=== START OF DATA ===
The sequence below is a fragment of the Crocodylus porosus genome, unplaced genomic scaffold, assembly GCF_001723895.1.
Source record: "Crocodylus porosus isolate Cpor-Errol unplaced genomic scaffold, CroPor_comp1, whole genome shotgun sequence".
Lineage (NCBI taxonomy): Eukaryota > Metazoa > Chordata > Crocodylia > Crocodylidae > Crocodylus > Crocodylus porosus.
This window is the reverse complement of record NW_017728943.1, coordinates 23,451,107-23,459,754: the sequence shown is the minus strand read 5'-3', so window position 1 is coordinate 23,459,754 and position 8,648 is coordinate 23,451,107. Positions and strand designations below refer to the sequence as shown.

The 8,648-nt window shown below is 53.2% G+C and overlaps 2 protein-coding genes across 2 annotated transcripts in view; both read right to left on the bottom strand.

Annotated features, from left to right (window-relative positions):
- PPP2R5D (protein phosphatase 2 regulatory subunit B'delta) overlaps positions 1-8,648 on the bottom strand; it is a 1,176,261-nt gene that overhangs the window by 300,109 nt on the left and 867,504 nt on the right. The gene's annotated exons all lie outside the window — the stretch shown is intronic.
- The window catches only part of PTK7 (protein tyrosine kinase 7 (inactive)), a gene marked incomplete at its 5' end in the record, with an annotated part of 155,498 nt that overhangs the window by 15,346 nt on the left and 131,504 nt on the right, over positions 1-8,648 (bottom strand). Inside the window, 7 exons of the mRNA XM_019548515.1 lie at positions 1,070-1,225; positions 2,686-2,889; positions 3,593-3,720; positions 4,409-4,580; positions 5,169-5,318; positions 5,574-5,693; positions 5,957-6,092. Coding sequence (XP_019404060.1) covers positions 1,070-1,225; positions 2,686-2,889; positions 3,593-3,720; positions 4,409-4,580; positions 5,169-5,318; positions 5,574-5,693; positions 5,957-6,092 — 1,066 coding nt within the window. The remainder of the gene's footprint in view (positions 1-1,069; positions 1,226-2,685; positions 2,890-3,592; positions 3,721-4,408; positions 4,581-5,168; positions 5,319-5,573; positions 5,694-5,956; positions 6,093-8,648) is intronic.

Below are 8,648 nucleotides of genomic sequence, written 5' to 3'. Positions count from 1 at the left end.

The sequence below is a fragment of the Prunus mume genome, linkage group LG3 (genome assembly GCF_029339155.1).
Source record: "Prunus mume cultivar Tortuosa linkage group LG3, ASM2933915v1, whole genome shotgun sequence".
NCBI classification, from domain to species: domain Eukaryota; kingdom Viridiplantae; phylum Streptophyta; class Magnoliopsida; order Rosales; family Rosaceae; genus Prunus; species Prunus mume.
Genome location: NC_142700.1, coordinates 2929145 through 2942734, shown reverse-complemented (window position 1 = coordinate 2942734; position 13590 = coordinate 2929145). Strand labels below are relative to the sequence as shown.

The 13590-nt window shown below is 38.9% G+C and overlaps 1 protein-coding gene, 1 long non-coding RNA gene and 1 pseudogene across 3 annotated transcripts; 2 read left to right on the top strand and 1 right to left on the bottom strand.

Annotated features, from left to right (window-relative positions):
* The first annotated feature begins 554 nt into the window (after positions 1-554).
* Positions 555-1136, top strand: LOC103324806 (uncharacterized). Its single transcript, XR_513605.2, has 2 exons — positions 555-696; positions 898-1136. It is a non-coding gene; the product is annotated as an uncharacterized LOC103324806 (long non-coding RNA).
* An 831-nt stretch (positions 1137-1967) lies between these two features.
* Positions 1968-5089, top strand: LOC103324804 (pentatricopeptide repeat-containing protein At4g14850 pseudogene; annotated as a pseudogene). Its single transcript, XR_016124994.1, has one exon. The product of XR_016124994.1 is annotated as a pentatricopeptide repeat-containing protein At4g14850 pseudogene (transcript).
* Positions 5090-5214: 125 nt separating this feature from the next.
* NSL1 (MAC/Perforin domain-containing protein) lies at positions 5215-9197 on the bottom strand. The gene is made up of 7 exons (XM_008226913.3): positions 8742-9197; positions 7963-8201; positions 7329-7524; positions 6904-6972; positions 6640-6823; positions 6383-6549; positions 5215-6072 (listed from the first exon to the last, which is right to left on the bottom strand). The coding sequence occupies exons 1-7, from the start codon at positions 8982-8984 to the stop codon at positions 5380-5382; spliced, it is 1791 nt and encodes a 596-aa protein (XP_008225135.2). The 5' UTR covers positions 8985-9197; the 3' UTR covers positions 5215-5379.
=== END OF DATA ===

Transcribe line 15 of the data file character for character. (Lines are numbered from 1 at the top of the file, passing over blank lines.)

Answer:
Annotated features, from left to right (window-relative positions):